I tried to add a comment to an old blog entry, but the "comments" option is missing. It's on every other blog entry except for that one - NYC is not GPS friendly . Odd. Anyhow, instead of adding a comment, I updated the entry. Check it out. I discovered some interesting things about 9/11 as I was figuring out captions.
I arrived back home in NYC today after over a week on the road visiting Santa Rosa, CA and Seattle, WA. I should have a few photo blog updates soon. Just need some time to get unpacked and process the images onto my computer.
Sigh - it's looking more and more like it's going to be tough to use the gps unit in NYC. In the past week I've been to many different areas around Manhattan and the only two places I've been able to get a "lock" were in Central Park and the Southern-facing window of my apartment on the 22nd floor.
Today I walked from 70th down to 46th and back along Amsterdam (10th Ave). I didn't get a single gps lock anywhere along the route. That's a North-South street, too. Not sure it's going to get any easier to have a view of the Southern sky in NYC.
To be fair, I also have trouble with my TomTom gps mapping on my treo when in NYC. The tall buildings just block too much signal. I was hoping to fair better with the new Sony unit, but it's doing about the same. I'm curious to know the specs but haven't had a chance to look them up yet (i.e. SiRF star III).
It would be a nice-to-have feature in the Sony software to just map the route that's been collected in the gps unit. The only way to know what coordinates are stored is to apply the route to photos which doesn't necessarily cover every point on the route. I have a Garmin Edge 305 for cycling. Granted it's for a very different purpose, but it's really nice to be able to connect the Edge to Google Earth and download the gps route directly to a map. I'd really like to see a map of my route, with photos scattered along the route. Of course, I'm still learning the product and I could have missed this feature. But I suspect Sony will be adding more bells and whistles as the product matures with newer versions.
In addition to the photos, check out this link for 9/11 stories on my local firehouse NY's Bravest. They lost 12 of 13 brave men that day. I just learned that there was a book called "Firehouse" written about their story. A few other books as well it appears - It's amazing what this search turned up.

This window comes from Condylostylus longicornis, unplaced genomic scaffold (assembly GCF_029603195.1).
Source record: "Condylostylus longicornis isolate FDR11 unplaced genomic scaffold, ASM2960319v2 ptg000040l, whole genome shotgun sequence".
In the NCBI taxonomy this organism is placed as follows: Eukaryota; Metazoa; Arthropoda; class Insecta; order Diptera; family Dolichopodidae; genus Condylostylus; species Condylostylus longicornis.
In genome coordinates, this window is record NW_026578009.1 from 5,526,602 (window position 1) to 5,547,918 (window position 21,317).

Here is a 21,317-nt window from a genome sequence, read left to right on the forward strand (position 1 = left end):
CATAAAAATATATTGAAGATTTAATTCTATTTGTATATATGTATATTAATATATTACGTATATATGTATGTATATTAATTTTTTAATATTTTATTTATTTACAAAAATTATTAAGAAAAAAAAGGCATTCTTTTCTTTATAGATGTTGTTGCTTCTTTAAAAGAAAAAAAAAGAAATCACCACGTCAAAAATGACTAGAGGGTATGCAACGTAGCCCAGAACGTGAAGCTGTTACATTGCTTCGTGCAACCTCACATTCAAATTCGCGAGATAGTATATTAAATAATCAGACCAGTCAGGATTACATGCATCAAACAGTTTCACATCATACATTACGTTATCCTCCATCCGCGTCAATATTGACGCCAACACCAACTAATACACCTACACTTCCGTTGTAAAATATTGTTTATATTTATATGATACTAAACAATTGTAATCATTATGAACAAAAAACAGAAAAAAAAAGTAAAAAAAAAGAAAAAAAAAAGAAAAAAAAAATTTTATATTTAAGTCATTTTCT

I finally got to give the GPS and camera a test drive on Sunday. Although I had trouble getting a gps lock near my apartment by all the tall buildings, I was able to get a fix at a few locations in Central Park. I really like the "burst" mode on the W-80. It's great for action shots when you don't have time to frame each shot.
This is a sequence about 350 yards from the end of the NYC Marathon. The men's winner, Martin Lel, is flying by. A few of the photos literally look like he's flying - both feet are off the ground. These were all taken in a single pan with burst mode.
I took quite a few other random pictures, and this map view shows how the GPS software creates the map for you. Each push-pin represents a photo. Clicking on any push pin or thumbnail brings up that photo. You can nudge the pins if they aren't in exactly the right location.
It was like Christmas come early! The box arrived and so many fun things inside. I took the first few photos with my old Sony DSC P9. I was later able to apply gps coordinates to the photos with the CS1KA software, even though I hadn't even taken the gps unit out of the packaging at that time.
As promised by Sony, my gear arrived yesterday. In addition to the GPS-CS1KA there was also a still camera and a video camera to use with it (and a few other assorted items). The still camera is a Cyber-shot W80 and the video camera is a Network Sharing NSC-GC1. I should be posting some intial feedback and photos soon!